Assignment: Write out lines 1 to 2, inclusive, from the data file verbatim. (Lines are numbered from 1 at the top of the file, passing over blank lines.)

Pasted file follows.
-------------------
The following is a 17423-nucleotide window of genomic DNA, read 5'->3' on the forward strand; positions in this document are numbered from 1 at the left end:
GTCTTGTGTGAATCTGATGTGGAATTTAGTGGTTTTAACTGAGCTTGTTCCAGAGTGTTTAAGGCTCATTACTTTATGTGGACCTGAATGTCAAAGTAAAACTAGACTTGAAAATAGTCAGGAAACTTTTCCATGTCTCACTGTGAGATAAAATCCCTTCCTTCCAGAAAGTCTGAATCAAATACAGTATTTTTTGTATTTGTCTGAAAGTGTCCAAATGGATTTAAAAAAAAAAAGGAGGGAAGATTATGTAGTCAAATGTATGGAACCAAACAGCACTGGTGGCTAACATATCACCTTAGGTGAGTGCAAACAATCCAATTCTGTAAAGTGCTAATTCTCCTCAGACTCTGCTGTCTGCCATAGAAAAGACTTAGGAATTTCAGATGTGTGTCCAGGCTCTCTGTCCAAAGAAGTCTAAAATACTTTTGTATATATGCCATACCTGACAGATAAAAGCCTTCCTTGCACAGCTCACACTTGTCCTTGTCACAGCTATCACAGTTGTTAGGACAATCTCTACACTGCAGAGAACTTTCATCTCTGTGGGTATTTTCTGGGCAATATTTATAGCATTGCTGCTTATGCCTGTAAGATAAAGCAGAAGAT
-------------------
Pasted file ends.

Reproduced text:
The following is a 17423-nucleotide window of genomic DNA, read 5'->3' on the forward strand; positions in this document are numbered from 1 at the left end:
GTCTTGTGTGAATCTGATGTGGAATTTAGTGGTTTTAACTGAGCTTGTTCCAGAGTGTTTAAGGCTCATTACTTTATGTGGACCTGAATGTCAAAGTAAAACTAGACTTGAAAATAGTCAGGAAACTTTTCCATGTCTCACTGTGAGATAAAATCCCTTCCTTCCAGAAAGTCTGAATCAAATACAGTATTTTTTGTATTTGTCTGAAAGTGTCCAAATGGATTTAAAAAAAAAAAGGAGGGAAGATTATGTAGTCAAATGTATGGAACCAAACAGCACTGGTGGCTAACATATCACCTTAGGTGAGTGCAAACAATCCAATTCTGTAAAGTGCTAATTCTCCTCAGACTCTGCTGTCTGCCATAGAAAAGACTTAGGAATTTCAGATGTGTGTCCAGGCTCTCTGTCCAAAGAAGTCTAAAATACTTTTGTATATATGCCATACCTGACAGATAAAAGCCTTCCTTGCACAGCTCACACTTGTCCTTGTCACAGCTATCACAGTTGTTAGGACAATCTCTACACTGCAGAGAACTTTCATCTCTGTGGGTATTTTCTGGGCAATATTTATAGCATTGCTGCTTATGCCTGTAAGATAAAGCAGAAGAT